Angry protesters attempted to breach Baghdad's Green Zone on Saturday over reports of a Quran burning in Copenhagen, the capital of Denmark. The Green Zone is a heavily fortified area in the Iraqi capital that accommodates several foreign embassies and government buildings. Security forces were able to block the two bridges leading to the sensitive area but had to resort to the use of tear gas to prevent demonstrators from breaking into the Danish embassy. Protestors carried pictures of Muqtada al-Sadr and flags related to his movement along with the Iraqi flag as they voiced their support for the prominent Shiite cleric and politician.
A man ignited a book allegedly claimed to be the Quran on Friday on a public square located opposite the Iraqi embassy in Copenhagen. The incident was live-streamed on the Facebook page of a far-right Danish group Danske Patrioter (Danish Patriots). The video depicts the burning book lying next to the Iraqi flag on the ground.
“A very small demonstration with less than 10 people took place Friday afternoon across the street from the Iraqi embassy and that a book was burned,” Copenhagen police spokeswoman Trine Fisker told the Associated Press. “We do not know what book it was. Apparently they tried to burn the Iraqi flag and after that, somebody stepped on it,” she added.
The Ministry of Foreign Affairs of Denmark released a statement condemning the incident. “The Danish government condemns the burning of the Quran. Burning of holy texts and other religious symbols is a shameful act that disrespects the religion of others.” It also highlighted the freedom of religion in Denmark, emphasising that many Danish citizens are Muslims who are a “valued part of the Danish population.” The statement added, “Denmark supports the right to protest but emphasises it must remain peaceful.”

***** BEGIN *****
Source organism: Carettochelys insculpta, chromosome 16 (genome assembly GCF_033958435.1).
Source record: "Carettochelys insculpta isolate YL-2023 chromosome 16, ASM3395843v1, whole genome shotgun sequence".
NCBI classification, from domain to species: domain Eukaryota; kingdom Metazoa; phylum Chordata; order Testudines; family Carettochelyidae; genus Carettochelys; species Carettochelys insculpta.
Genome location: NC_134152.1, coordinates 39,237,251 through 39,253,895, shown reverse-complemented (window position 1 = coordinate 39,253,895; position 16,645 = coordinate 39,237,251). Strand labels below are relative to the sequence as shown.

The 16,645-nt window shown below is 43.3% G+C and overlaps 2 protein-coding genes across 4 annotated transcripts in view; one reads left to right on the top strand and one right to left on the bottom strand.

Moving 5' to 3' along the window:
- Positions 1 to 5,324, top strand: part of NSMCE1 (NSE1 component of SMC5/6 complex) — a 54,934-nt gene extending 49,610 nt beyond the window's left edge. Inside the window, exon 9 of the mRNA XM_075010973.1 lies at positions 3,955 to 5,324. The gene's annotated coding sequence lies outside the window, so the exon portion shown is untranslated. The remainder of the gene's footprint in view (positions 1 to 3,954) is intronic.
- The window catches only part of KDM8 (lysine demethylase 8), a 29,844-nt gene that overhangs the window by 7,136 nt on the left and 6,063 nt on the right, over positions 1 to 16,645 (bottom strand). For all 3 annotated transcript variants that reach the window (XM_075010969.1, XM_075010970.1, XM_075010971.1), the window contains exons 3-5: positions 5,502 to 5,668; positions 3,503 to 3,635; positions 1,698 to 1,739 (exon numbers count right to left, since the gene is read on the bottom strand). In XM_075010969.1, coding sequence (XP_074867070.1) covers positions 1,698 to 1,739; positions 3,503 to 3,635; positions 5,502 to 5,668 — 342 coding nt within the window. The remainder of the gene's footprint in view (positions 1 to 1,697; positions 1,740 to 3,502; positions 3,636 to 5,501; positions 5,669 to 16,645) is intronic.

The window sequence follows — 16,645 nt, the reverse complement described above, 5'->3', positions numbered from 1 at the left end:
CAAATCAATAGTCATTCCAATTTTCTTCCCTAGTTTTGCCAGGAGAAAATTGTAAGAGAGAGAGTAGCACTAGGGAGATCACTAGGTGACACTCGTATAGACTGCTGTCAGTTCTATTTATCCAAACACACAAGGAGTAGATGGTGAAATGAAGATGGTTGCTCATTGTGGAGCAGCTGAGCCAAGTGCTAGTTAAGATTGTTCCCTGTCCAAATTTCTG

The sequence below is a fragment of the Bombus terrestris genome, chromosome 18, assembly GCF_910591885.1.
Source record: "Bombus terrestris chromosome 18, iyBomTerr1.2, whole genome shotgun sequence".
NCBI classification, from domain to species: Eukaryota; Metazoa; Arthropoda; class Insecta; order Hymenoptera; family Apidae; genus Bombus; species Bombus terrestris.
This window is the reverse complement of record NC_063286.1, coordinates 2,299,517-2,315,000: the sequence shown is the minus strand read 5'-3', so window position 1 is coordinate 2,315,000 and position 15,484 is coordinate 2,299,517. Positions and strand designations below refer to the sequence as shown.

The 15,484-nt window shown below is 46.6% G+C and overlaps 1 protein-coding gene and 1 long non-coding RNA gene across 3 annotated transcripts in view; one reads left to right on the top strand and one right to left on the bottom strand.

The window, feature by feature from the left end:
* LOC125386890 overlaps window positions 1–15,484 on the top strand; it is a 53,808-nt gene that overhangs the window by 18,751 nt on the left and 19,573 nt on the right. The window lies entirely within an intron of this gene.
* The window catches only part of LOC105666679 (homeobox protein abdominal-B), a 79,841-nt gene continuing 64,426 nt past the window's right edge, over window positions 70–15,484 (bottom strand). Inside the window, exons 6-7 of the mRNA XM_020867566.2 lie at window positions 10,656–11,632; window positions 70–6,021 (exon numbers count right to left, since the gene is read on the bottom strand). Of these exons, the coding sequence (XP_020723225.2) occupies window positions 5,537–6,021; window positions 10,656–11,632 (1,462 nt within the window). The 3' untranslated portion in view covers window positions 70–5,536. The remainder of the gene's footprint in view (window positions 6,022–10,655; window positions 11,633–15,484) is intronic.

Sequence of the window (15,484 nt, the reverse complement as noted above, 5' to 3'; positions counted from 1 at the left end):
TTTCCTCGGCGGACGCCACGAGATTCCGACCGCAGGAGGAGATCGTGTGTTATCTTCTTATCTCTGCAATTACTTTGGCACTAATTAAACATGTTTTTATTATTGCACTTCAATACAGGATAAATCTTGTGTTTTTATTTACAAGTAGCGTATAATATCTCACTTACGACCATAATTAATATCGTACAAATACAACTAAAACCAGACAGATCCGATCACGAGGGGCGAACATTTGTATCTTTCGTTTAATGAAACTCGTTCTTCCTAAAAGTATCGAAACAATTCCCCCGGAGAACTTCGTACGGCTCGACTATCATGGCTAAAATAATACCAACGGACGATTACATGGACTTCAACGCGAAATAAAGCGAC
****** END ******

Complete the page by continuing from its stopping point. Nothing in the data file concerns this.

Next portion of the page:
The latest display of aggression comes two days after furious Iraqis stormed the Swedish embassy in response to a similar desecration attempt of the Holy Book in Stockholm for a second time. Salwan Momika, a 37-year-old Iraqi refugee of the Christian faith, now a self-described atheist, was one of the perpetrators of this planned demonstration. The protestors kicked and partially damaged a book claimed to be the Quran. However, they left the area after an hour without setting the book on fire.
Salwan had also carried out the burning of the Quran outside a mosque in Stockholm on June 28, on the Muslim holiday of Eid al Adha. On both occasions, his actions evoked strong condemnations from nations with Muslim-majority populations.
Thousands of infuriated Muslims in Middle Eastern countries such as Iraq, Iran, and Jordan took to the streets to express their displeasure over the desecration of the Quran. Iraq’s foreign ministry condemned the incident in Copenhagen “in strong and repeated terms.” The Iraqi government also expelled the Swedish envoy and recalled its charge d’affaires in Sweden, while Saudi Arabia and Iran summoned Swedish diplomats to register their protest. Iran called upon Denmark and Sweden to take decisive actions to end the recurring desecration of the Quran within the Nordic nations, stating that Muslims worldwide anticipated an end to such acts of disrespect.
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